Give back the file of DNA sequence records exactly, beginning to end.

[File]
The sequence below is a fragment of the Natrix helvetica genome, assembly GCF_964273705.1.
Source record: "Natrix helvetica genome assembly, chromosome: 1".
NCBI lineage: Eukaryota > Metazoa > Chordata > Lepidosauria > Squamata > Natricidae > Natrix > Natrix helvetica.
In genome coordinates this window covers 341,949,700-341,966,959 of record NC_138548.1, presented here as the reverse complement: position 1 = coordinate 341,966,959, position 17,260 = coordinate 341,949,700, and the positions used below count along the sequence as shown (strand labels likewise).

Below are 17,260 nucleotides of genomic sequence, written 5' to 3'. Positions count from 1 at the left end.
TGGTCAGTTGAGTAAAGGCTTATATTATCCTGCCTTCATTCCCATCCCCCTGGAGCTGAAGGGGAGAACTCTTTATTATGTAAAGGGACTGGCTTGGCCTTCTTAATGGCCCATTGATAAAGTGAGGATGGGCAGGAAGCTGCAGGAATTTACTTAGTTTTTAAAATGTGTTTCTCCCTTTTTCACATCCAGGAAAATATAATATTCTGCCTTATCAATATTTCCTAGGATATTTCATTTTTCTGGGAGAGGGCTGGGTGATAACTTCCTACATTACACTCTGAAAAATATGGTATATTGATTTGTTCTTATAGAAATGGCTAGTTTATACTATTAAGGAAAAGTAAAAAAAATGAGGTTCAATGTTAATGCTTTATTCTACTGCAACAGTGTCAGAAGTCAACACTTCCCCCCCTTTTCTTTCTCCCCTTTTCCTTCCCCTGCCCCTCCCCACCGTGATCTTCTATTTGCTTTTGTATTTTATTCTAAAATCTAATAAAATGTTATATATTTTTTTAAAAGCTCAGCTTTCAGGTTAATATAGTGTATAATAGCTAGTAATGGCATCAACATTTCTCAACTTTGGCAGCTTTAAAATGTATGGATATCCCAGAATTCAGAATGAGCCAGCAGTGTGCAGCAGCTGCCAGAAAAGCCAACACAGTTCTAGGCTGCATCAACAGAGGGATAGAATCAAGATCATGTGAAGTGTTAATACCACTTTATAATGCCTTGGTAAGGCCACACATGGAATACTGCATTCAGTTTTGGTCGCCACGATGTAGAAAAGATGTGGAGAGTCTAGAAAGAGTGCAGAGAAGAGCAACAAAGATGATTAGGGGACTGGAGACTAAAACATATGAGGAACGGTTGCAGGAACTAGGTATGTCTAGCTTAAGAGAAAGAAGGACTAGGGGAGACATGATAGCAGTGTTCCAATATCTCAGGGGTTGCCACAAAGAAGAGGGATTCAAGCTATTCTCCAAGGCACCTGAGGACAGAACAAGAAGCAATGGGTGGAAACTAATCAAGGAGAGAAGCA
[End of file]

The sequence below is a fragment of the Natrix helvetica genome, assembly GCF_964273705.1.
Source record: "Natrix helvetica genome assembly, chromosome: 1".
NCBI lineage: Eukaryota > Metazoa > Chordata > Lepidosauria > Squamata > Natricidae > Natrix > Natrix helvetica.
In genome coordinates this window covers 341,949,700-341,966,959 of record NC_138548.1, presented here as the reverse complement: position 1 = coordinate 341,966,959, position 17,260 = coordinate 341,949,700, and the positions used below count along the sequence as shown (strand labels likewise).

Below are 17,260 nucleotides of genomic sequence, written 5' to 3'. Positions count from 1 at the left end.
TGGTCAGTTGAGTAAAGGCTTATATTATCCTGCCTTCATTCCCATCCCCCTGGAGCTGAAGGGGAGAACTCTTTATTATGTAAAGGGACTGGCTTGGCCTTCTTAATGGCCCATTGATAAAGTGAGGATGGGCAGGAAGCTGCAGGAATTTACTTAGTTTTTAAAATGTGTTTCTCCCTTTTTCACATCCAGGAAAATATAATATTCTGCCTTATCAATATTTCCTAGGATATTTCATTTTTCTGGGAGAGGGCTGGGTGATAACTTCCTACATTACACTCTGAAAAATATGGTATATTGATTTGTTCTTATAGAAATGGCTAGTTTATACTATTAAGGAAAAGTAAAAAAAATGAGGTTCAATGTTAATGCTTTATTCTACTGCAACAGTGTCAGAAGTCAACACTTCCCCCCCTTTTCTTTCTCCCCTTTTCCTTCCCCTGCCCCTCCCCACCGTGATCTTCTATTTGCTTTTGTATTTTATTCTAAAATCTAATAAAATGTTATATATTTTTTTAAAAGCTCAGCTTTCAGGTTAATATAGTGTATAATAGCTAGTAATGGCATCAACATTTCTCAACTTTGGCAGCTTTAAAATGTATGGATATCCCAGAATTCAGAATGAGCCAGCAGTGTGCAGCAGCTGCCAGAAAAGCCAACACAGTTCTAGGCTGCATCAACAGAGGGATAGAATCAAGATCATGTGAAGTGTTAATACCACTTTATAATGCCTTGGTAAGGCCACACATGGAATACTGCATTCAGTTTTGGTCGCCACGATGTAGAAAAGATGTGGAGAGTCTAGAAAGAGTGCAGAGAAGAGCAACAAAGATGATTAGGGGACTGGAGACTAAAACATATGAGGAACGGTTGCAGGAACTAGGTATGTCTAGCTTAAGAGAAAGAAGGACTAGGGGAGACATGATAGCAGTGTTCCAATATCTCAGGGGTTGCCACAAAGAAGAGGGATTCAAGCTATTCTCCAAGGCACCTGAGGACAGAACAAGAAGCAATGGGTGGAAACTAATCAAGGAGAGAAGCA